Occurrence of never events after total joint arthroplasty in the United States
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Total joint arthroplasty (TJA) is a major orthopedic procedure associated with substantial morbidity and mortality. Never events (NEs) are harmful hospital-acquired conditions (HACs) that are preventable.
Information on hospital admissions with TJA was collected from the National Inpatient Sample (NIS) from 2003 to 2012. NIS was queried to identify NE applicable to TJA patients based on the HAC definition listed by the Centers for Medicare and Medicaid Services (CMS). NEs were further compared before and after 2008 to evaluate the effect of the new CMS non-reimbursement policy on their incidence.
A total of 8,176,774 patients were admitted with TJA from 2003 to 2012. 108,668 patients of these (1.33%) had ≥ 1 NE. The most prevalent NE was fall and trauma (0.7%). Significant multivariable predictors with higher odds of developing at least one NE included weekend admission [odds ratio (99.9% CI), 4.3 (3.1, 5.8), p < 0.001] and weight loss [odds ratio (99.9% CI), 2.8 (2.2, 3.5), p < 0.001]. A temporal comparison of NE before and after 2008 revealed a decrease in total NE occurrence after 2008 when the CMS announced discontinuing payment for NE (1.39% vs. 1.25%, p < 0.001). After adjustment for potential confounding risk factors, NE after TJA was significantly associated with an increased mortality (p < 0.001), a longer hospital stay (p < 0.001), and higher total hospitalization charges (p < 0.001).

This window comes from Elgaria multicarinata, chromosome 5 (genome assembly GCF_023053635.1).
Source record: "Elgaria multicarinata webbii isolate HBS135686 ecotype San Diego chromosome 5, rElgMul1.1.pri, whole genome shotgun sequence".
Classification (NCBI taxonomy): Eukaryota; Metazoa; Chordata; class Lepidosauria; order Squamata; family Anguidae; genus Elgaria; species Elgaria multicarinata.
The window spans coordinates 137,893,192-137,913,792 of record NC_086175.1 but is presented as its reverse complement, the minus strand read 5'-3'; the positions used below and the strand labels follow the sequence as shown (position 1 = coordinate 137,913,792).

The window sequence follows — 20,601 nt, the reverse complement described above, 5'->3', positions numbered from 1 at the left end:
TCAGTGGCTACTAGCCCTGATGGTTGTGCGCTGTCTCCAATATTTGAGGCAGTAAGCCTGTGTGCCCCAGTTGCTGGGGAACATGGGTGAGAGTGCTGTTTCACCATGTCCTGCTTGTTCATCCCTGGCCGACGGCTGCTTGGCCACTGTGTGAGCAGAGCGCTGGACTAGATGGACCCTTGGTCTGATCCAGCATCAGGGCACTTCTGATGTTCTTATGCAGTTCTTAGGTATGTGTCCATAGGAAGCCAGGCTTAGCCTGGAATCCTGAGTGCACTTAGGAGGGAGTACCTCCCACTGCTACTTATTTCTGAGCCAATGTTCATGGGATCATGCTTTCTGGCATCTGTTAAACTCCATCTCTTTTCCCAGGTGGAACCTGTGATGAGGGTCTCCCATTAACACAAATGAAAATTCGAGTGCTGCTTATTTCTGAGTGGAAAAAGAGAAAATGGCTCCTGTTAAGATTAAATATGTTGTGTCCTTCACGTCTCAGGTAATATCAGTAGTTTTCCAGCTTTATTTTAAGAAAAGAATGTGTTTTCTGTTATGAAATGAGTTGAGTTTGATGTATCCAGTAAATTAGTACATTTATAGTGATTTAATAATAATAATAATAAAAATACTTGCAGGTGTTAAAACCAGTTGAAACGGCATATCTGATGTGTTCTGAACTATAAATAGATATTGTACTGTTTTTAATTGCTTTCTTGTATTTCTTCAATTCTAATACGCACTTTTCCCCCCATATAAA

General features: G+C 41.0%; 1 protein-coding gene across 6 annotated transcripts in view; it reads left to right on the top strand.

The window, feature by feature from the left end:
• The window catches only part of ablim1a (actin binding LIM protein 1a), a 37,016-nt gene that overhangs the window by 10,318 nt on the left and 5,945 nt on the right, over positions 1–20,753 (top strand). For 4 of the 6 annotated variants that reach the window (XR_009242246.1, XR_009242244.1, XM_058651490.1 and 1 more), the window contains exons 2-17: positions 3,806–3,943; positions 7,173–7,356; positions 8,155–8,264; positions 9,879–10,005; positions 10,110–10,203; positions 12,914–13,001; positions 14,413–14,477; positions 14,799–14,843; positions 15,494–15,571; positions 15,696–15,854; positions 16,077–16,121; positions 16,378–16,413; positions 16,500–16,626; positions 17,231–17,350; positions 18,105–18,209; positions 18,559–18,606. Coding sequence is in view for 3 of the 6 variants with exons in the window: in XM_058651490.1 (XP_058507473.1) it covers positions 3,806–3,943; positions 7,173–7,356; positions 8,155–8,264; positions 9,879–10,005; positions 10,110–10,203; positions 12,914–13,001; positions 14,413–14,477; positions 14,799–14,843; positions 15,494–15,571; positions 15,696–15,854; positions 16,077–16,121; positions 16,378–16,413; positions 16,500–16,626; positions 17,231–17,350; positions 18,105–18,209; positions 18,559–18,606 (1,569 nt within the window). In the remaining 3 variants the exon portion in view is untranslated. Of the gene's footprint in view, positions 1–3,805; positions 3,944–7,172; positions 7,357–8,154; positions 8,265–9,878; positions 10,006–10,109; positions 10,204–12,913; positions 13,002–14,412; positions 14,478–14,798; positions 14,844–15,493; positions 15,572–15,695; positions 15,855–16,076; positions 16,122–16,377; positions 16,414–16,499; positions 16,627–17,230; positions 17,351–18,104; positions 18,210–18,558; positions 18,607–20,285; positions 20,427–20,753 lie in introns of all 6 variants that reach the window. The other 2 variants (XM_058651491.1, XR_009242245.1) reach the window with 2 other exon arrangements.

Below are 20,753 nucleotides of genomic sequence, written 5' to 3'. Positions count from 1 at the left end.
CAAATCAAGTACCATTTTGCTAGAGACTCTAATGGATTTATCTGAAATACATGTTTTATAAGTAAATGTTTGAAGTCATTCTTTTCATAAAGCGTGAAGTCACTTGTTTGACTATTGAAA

These data demonstrated that NE in TJA patients was predictive of an increased mortality, length of hospital stay, and hospitalization costs. This study established baseline NE rates in the TJA patient population to use as benchmarks and identified target areas for quality improvement in US.
KeywordsNever events Total joint arthroplasty Hospital-acquired condition National Inpatient Sample Total hip arthroplasty Total knee arthroplasty Medical quality
The paper was presented in abstract form at the Annual Conference of American College of Medical Quality in Washington DC 2018. The author AJT is supported by the National Quality Scholarship funded by the American College of Medical Quality. We thank Rocio Lopez, MS for the expert help in the statistical analysis.
There is no funding source.
Compliance with ethical standards
The study was granted an exempt status by the institutional review board because of the de-identified quality of the data from the national database
Conflict of interest
The authors declare no conflict of interest.
This article does not contain any studies with human participants or animals performed by any of the authors.
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